Irene Fraser, Ph.D., Director
Center for Delivery, Organization, and Markets
Agency for Healthcare Research and Quality
540 Gaither Road
Rockville, MD 20850



1Agency for Healthcare Research and Quality (AHRQ). 2008 National Healthcare Disparities Report. Rockville, MD: U.S. Department of Health and Human Services, AHRQ; March 2009. AHRQ Pub. No. 09-0002.
2Prevention Quality Indicators Overview. AHRQ Quality Indicators. July 2004. Agency for Healthcare Research and Quality, Rockville, MD. http://www.qualityindicators.ahrq.gov/Modules/pqi_overview.aspx
3Billings J. Using Administrative Data to Monitor Access, Identify Disparities, and Assess Performance of the Safety Net. http://archive.ahrq.gov/data/safetynet/billings.htm
4HCUP CCS. Healthcare Cost and Utilization Project (HCUP). May 2008. U.S. Agency for Healthcare Research and Quality, Rockville, MD. www.hcup-us.ahrq.gov/toolssoftware/ccs/ccs.jsp.




Table 1. Characteristics of hospital stays for patients residing in the poorest communities compared to patients from other communities, 2006*
  Poorest communities All other communities All discharges
Total number of discharges 11,079,400 27,386,000 39,450,200
Rate of hospitalization per 10,000 population* 1,496 1,223 1,324
 
Utilization characteristics
Mean length of stay, days 4.7 4.5 4.6
Mean hospital costs $7,800 $8,500 $8,400
Aggregate national costs, billions $86.4 billion $233.2 billion $329.2 billion
Percentage admitted from the ED 46.0% 42.6% 43.8%
Percentage left against medical advice 1.3% 0.8% 1.0%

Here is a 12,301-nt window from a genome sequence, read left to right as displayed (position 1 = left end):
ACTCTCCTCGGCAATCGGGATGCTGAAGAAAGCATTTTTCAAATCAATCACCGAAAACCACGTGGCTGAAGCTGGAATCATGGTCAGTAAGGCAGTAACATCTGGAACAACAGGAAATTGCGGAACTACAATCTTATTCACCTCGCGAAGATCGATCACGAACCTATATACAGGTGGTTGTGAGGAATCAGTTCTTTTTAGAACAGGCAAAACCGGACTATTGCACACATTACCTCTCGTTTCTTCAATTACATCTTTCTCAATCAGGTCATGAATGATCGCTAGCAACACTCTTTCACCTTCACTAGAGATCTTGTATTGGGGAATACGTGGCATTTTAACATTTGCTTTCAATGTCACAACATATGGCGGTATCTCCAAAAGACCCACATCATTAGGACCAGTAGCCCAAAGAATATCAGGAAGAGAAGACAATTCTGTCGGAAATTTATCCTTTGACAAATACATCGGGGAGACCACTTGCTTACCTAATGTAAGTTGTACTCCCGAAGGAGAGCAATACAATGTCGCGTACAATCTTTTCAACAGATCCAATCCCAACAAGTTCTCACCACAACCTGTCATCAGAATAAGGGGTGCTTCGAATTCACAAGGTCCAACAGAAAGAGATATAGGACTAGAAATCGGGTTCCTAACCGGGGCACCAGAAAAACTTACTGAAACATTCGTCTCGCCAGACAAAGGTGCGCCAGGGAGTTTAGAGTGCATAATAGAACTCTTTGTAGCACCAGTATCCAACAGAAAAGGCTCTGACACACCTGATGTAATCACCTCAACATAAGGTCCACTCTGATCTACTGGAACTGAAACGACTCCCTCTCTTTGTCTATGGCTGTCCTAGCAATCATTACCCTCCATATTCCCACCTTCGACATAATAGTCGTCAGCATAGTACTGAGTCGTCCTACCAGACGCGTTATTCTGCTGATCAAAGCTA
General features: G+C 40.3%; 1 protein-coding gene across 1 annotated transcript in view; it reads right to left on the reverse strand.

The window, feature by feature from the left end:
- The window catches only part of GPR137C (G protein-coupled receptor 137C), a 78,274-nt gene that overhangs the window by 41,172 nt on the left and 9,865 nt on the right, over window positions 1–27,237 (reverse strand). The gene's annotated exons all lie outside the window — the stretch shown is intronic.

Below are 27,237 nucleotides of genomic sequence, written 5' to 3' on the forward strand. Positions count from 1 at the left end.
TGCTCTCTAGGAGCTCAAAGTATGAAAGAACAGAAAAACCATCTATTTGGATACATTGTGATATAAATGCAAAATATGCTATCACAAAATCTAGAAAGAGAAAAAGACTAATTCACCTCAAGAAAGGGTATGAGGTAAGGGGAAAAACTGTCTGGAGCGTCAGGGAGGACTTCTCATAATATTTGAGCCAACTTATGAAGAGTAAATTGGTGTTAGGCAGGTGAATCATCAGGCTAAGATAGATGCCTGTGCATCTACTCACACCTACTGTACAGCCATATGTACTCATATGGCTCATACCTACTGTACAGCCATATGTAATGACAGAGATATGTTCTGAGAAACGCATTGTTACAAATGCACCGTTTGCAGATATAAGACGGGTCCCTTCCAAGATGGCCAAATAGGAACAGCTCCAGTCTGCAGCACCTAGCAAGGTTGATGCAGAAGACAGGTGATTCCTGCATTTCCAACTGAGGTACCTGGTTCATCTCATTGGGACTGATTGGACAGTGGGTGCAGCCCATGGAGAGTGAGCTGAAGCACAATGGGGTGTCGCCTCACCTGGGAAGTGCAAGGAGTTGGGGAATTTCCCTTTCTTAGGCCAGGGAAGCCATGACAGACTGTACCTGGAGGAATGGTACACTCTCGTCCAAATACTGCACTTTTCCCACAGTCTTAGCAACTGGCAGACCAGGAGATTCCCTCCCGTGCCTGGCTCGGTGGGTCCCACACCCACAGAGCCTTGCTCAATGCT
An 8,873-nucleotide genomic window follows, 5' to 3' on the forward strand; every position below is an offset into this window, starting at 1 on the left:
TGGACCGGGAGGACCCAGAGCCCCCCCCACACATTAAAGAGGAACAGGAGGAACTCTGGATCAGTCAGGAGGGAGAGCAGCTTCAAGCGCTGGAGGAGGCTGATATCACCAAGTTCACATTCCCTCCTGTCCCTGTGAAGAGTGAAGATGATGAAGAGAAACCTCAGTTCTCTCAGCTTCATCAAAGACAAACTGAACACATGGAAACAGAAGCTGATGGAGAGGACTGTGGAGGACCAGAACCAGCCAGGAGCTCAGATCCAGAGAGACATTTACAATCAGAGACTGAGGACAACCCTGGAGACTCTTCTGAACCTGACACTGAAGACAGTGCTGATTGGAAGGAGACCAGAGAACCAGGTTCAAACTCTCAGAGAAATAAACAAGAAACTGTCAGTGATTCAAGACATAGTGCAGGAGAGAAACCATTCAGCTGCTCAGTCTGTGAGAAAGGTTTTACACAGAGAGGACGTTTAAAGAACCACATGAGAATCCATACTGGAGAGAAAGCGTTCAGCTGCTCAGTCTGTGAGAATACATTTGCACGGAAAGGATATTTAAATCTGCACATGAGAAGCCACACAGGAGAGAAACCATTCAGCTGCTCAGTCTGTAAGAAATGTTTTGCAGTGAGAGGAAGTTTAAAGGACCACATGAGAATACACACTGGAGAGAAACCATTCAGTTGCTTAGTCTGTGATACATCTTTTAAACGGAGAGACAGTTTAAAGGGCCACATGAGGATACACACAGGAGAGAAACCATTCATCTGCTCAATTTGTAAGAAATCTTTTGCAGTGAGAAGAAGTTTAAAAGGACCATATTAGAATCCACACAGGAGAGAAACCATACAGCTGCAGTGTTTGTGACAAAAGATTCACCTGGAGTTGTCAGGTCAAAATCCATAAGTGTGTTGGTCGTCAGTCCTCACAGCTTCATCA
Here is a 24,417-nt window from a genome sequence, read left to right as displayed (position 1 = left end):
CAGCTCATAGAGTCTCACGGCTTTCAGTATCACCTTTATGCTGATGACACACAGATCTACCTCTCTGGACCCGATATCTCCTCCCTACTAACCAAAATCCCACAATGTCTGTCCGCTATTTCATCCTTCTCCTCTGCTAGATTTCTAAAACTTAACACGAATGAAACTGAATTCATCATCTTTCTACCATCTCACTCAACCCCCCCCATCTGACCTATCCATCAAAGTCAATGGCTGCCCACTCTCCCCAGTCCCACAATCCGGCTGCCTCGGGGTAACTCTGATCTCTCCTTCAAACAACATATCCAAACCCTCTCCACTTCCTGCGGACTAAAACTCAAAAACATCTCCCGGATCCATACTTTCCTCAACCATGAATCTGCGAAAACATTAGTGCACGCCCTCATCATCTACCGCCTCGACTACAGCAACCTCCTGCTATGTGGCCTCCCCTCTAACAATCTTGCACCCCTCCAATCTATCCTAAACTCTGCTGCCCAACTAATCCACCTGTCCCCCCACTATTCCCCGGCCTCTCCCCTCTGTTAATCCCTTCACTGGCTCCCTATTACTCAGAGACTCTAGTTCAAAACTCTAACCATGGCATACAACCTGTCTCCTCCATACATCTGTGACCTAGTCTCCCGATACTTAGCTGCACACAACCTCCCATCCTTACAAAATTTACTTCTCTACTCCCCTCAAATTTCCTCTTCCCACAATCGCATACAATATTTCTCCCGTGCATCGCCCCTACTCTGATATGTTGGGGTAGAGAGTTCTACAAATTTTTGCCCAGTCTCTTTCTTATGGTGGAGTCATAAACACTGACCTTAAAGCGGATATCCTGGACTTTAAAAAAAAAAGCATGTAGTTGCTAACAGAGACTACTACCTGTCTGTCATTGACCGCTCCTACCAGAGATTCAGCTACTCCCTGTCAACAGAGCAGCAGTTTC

Percentage died in the hospital 2.1% 2.0% 2.0%
*About 2.5 percent of median community-level income data were missing on HCUP NIS records. Denominator data for rates were based on Claritas Population Estimates, 2006.

Note: "Poorest communities" included hospital stays with a median household income of the patient’s ZIP Code of residence of less than $38,000. "All other communities" included stays with a median household income of the patient’s ZIP Code of residence of greater than or equal to $38,000.

Source: AHRQ, Center for Delivery, Organization, and Markets, Healthcare Cost and Utilization Project, Nationwide Inpatient Sample (NIS), 2006.


Table 2. Characteristics of inpatients residing in the poorest communities compared to other communities, 2006*
  Poorest communities All other communities Percentage difference between poorest communities and all others All discharges
Location of residence (rate per 10,000 population*)
Large metropolitan (urban) area 1,536 1,211 27% 1,294
Small metropolitan (urban) area 1,327 1,213 9% 1,264
Non-metropolitan area (rural) 1,597 1,309 22% 1,494
Mean age, years 46.7 48.2 -- 47.7
Age (rate per 10,000 population*)
0–17 years 1,001 837 20% 899
18–44 years 1,019 830 23% 904
45–64 years 1,607 1,078 49% 1,233
65 and older years 3,674 3,461 6% 3,591
Gender (rate per 10,000 population*)
Male 1,253 1,022 23% 1,111
Female 1,724 1,412 22% 1,524
*About 2.5 percent of median community-level income data were missing on HCUP NIS records. Denominator data for rates were based on Claritas Population Estimates, 2006.

Note: "Poorest communities" included hospital stays with a median household income of the patient’s ZIP Code of residence of less than $38,000. "All other communities" included stays with a median household income of the patient’s ZIP Code of residence of greater than or equal to $38,000.

Source: AHRQ, Center for Delivery, Organization, and Markets, Healthcare Cost and Utilization Project, Nationwide Inpatient Sample (NIS), 2006.


Table 3. Top 20 most common reasons for admission to the hospital for patients residing in the poorest communities, 2006
Rank (poorest areas) Principal diagnosis, CCS category Rate of stays per 10,000 patients in the poorest communities* Rate of stays per 10,000 patients in all other communities* Percent difference between poorest communities and all others Rank (other areas)
1 Newborn infants 155.6 136.1 14% 1
2 Pneumonia 51.4 36.1 42% 3
3 Congestive heart failure (CHF) 48.2 32.0 51% 4